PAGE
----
The official re-election site of President George W Bush is blocking visits from overseas users for "security reasons".
Access to the site is blocked
The blocking began early on Monday so those outside the US and trying to view the site got a message saying they are not authorised to view it.
But keen net users have shown that the policy is not being very effective.
Many have found that the site can still be viewed by overseas browsers via several alternative net addresses.
The policy of trying to stop overseas visitors viewing the site is thought to have been adopted in response to an attack on the georgewbush.com website.
Scott Stanzel, a spokesman for the Bush-Cheney campaign said: "The measure was taken for security reasons."
He declined to elaborate any further on the blocking policy.
The barring of non-US visitors has led to the campaign being inundated with calls and forced it to make a statement about why the blocking was taking place.
In early October a so-called "denial of service" attack was mounted on the site that bombarded it with data from thousands of PCs. The attack made the site unusable for about five hours.
About the same time the web team of the Bush-Cheney campaign started using the services of a company called Akamai that helps websites deal with the ebbs and flows of visitor traffic.
Akamai uses a web-based tool called EdgeScape that lets its customers work out where visitors are based.
Typically this tool is used to ensure that webpages, video and images load quickly but it can also be used to block traffic.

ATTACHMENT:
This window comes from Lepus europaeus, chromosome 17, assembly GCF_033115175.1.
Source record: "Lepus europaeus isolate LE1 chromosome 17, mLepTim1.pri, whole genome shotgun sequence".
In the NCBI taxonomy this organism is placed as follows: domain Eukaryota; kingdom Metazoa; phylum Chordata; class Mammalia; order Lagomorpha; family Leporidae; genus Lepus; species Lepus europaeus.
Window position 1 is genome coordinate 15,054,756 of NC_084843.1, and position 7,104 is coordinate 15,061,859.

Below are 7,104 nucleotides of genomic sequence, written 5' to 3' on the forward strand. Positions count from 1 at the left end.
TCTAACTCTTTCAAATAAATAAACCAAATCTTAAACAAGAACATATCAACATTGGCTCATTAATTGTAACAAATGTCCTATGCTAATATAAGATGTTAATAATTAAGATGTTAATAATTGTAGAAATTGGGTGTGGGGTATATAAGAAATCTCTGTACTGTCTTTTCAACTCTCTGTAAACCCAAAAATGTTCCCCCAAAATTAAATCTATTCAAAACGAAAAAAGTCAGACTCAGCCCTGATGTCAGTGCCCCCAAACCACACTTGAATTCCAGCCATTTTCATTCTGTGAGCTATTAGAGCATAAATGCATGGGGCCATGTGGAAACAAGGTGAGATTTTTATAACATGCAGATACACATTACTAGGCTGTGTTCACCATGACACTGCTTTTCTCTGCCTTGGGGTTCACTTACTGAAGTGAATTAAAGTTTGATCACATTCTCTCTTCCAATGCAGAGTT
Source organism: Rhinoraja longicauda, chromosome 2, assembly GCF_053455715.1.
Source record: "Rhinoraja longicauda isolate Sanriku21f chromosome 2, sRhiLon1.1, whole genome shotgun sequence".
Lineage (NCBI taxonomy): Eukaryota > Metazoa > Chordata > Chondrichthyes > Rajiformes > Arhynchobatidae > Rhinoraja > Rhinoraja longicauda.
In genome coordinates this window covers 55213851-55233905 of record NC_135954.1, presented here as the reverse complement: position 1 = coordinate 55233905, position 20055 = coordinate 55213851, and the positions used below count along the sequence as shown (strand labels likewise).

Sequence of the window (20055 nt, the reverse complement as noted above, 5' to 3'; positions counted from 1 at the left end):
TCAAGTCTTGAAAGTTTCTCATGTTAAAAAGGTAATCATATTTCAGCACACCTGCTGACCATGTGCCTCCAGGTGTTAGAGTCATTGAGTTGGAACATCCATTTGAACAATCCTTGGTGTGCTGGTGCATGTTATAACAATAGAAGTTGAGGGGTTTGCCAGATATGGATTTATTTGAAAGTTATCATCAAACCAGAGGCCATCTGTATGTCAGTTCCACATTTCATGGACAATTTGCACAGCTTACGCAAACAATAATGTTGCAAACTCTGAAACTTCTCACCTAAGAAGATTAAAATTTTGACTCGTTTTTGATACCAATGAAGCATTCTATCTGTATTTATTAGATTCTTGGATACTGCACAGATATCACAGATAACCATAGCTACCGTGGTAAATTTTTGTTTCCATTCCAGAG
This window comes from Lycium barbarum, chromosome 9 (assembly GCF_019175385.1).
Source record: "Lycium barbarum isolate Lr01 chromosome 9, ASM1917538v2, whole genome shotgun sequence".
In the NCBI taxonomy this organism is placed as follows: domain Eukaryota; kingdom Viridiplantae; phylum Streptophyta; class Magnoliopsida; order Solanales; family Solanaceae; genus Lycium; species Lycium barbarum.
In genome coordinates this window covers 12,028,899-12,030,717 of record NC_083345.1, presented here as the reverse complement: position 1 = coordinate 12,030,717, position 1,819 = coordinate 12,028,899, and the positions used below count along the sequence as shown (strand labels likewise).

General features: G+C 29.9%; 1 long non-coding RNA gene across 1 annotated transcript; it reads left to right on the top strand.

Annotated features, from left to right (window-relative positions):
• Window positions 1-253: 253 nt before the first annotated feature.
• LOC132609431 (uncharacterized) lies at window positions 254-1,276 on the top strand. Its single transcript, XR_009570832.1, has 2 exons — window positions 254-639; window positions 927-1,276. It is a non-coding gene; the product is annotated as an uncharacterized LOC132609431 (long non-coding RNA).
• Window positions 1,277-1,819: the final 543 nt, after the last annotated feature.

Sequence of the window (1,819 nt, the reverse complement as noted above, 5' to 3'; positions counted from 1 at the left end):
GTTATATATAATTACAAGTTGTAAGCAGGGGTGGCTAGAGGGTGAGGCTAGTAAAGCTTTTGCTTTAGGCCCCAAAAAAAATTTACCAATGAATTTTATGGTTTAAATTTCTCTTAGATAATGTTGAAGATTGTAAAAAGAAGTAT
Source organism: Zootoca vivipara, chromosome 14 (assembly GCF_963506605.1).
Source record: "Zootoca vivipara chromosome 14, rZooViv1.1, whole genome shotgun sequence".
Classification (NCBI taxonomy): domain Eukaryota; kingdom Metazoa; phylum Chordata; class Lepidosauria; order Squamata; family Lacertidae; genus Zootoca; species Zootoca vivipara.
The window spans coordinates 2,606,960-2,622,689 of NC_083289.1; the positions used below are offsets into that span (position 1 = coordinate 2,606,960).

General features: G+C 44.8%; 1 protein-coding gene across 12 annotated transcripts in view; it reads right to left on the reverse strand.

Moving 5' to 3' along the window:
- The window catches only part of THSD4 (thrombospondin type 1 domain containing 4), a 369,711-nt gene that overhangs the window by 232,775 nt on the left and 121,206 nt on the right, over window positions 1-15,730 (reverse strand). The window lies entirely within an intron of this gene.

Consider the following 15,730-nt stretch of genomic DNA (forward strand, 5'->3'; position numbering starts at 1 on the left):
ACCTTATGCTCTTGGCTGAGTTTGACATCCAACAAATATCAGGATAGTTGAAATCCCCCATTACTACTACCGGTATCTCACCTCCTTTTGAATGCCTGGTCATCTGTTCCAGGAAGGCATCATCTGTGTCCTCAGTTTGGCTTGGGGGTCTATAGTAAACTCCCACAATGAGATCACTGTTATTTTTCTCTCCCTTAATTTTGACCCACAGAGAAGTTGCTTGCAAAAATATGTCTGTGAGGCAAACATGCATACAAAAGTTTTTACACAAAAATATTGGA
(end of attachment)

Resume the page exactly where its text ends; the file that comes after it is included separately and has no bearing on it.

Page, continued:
Geographic blocking works because the numerical addresses that the net uses to organise itself are handed out on a regional basis.
Readers of the Boingboing weblog have found that viewers can still get at the site by using alternative forms of the George W Bush domain name.
Ironically one of the working alternatives is for a supposedly more secure version of the site.
There are now at least three working alternative domains for the Bush-Cheney campaign that let web users outside the US visit the site.
The site can also be seen using anonymous proxy services that are based in the US. Some web users in Canada also report that they can browse the site.
The international exclusion zone around georgewbush.com was spotted by net monitoring firm Netcraft which keeps an eye on traffic patterns across many different sites.
Netcraft said that since the early hours of 25 October attempts to view the site through its monitoring stations in London, Amsterdam and Sydney have failed.
Traffic was turned off earlier this week
By contrast Netcraft's four monitoring stations in the US managed to view the site with no problems.
Data gathered by Netcraft on the pattern of traffic to the site shows that the blocking is not the result of another denial of service attack.
Mike Prettejohn, Netcraft president, speculated that the blocking decision might have been taken to cut costs, and traffic, in the run-up to the election on 2 November.
He said the site may see no reason to distribute content to people who will not be voting next week.
Managing traffic could also be a good way to ensure that the site stays working in the closing days of the election campaign.
However, simply blocking non-US visitors also means that Americans overseas are barred too.
Most American soldiers stationed overseas will be able to see the site as they use the US military's own portion of the net.
Akamai declined to comment, saying it could not talk about customer websites.